He ended up going four, giving up none, three hits, and walking one, pushing the pitch total to 78. Estes also found himself in the first real pinch of the season, runners on second and third with one out in the second. Curious how he’d respond in jams, he struck out the next two. Every game, Estes added something new, and I was hooked after this game. What could he possibly do for an encore that would get me all jazzed up? How about pitching backward? The first time through the lineup the sixth start, Estes was dishing out heavy doses of the secondaries, including two markedly different breakers and the change looking even better:
(Changeup versus Flemin Buatista)
(A noteably sharper-looking slider like this one against Jordan Nwogu)
Estes mixed in the curveball as well, and then the second time through it was heavy fastballs up, particularly the four-seam. He ended the day going 5.2 IP scoreless, exiting after giving up the only hard-hit ball of the day against Yoehendrick Pinango, striking out 11, and a lot of them weren’t competitive at-bats. He walked none.
What is not to like about this kid? Maybe he had all these things in his back pocket, and this was a more calculated progression, but one can’t argue the improvement in secondary stuff over these brief six starts. Making these kinds of potential gains as a 19-year-old…it takes some young pitchers a year or more to do what he’s done from start to start. And the presence he puts out there as a kid, confident, working fast with a plan…I love it. What’s going to be next? What’s the endpoint of this progression?
Keeping it in context, I don’t want to anoint a 19-year-old just figuring some things out the next great pitching prospect, even though it happens all the time with teenage arms, I don’t do that, but I’m far from crossing Estes off my list. We have to see how well the stuff plays against better bats and if he can be consistent with things, and only time will give us those answers. Most of the good contact he’s given up is against the more talented hitters in the lineups; the Pinangos and Daryl Collins, but I can’t wait to see his next bag of tricks. I dropped a few stashed AAAA types I had laying around in 30-teamers, Jared Oliva and John Nogowski to pick up my speculative shares already. I’m aboard this train until it stops.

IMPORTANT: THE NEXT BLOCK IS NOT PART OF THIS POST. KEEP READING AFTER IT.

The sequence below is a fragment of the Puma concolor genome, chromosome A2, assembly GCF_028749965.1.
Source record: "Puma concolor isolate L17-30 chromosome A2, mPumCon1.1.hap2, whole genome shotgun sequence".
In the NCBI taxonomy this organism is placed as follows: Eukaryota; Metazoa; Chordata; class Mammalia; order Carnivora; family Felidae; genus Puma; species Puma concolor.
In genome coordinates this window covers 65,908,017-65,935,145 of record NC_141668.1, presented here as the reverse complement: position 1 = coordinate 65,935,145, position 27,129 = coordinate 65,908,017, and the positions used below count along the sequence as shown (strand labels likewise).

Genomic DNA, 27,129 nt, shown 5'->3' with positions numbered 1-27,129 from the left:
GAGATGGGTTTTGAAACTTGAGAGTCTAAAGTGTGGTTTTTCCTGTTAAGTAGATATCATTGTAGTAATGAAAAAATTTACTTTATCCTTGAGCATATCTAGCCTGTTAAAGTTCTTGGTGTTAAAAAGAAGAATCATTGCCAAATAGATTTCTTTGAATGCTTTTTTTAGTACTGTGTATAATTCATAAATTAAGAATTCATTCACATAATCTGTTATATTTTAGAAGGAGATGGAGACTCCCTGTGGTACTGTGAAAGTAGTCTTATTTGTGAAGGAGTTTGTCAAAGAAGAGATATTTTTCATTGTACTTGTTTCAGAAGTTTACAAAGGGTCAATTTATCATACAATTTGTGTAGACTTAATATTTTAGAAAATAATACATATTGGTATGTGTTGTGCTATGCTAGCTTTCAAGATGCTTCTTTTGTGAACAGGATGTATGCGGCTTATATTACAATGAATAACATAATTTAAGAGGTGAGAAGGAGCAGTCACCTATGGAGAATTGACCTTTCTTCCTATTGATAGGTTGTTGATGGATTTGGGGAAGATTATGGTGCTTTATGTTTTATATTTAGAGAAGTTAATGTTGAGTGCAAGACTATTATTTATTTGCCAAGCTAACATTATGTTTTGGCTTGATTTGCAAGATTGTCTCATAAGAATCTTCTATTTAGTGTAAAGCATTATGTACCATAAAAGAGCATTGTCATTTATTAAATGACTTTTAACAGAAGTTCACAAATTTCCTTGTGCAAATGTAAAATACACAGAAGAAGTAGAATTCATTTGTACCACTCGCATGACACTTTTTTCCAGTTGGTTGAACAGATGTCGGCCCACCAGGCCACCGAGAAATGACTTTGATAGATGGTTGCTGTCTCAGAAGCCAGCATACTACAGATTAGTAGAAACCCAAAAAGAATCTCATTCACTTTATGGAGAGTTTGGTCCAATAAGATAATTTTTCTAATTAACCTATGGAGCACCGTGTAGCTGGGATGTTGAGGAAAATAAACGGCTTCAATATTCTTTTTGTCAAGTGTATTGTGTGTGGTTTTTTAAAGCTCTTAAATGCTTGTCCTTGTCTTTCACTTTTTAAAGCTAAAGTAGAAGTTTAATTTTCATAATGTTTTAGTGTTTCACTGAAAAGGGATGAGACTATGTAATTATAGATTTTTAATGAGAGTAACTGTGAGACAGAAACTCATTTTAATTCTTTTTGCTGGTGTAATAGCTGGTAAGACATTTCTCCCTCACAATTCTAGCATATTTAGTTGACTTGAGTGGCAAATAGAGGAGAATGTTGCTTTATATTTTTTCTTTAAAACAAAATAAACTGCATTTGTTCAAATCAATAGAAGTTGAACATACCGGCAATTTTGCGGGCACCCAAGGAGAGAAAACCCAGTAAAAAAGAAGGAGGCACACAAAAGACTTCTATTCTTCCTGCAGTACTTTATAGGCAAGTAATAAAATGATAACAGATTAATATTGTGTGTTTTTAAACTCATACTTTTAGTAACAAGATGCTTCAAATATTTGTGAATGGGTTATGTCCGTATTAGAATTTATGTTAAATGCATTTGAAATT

Update, last night at Columbia: 6 IP, 3 H (2 HR), 4 ER, 5 K, 2 BB (both to Daryl Collins, 76 pitches (52 strikes)
With one eye on the game, here’s what I saw: Estes wasn’t quite as crisp as he’s been, and/or Columbia’s third look at him didn’t favor him, but I liked the plan. Estes seemed intent on mixing it up hitter-to-hitter instead of a more regimented plan moving through the order like he’d been implementing. The secondaries weren’t as sharp and some wildness in the zone got hit hard. Estes probably gave up the most contact I’ve seen, getting bailed out on some hard-hit balls. He also had some bad luck, particularly the first two runs allowed. Cruising through the first two and two-thirds, Columbia wisely had the nine-hitter lay down a bunt. Estes made a tough play but a bad call at first gave Columbia an extra out. He left a fastball over the plate next at-bat and it left the yard. Estes wasn’t going to be able to pitch every batter the same way the first time through, every batter a certain way the second time through, etc. It was another developmental step in the right direction, it just didn’t turn out as dominant as past progressions.
Reese Olson, Wisconsin (Brewers High-A)
21.9 years old
Thru 6/15: 7 GS, 34.1 IP, 4.19 ERA, 1.37 WHIP, 47 K, 12 BB
0% Fantrax ownership
Another former high school “project arm” putting up some boxscores is Reese Olson, the Brewers’ 2018 13th-round pick. Olson has a nice three-pitch mix garnering plenty of whiffs, but there’s one glaring concern for me:
(Changeup versus Connor Scott)
(Slider versus Thomas Jones)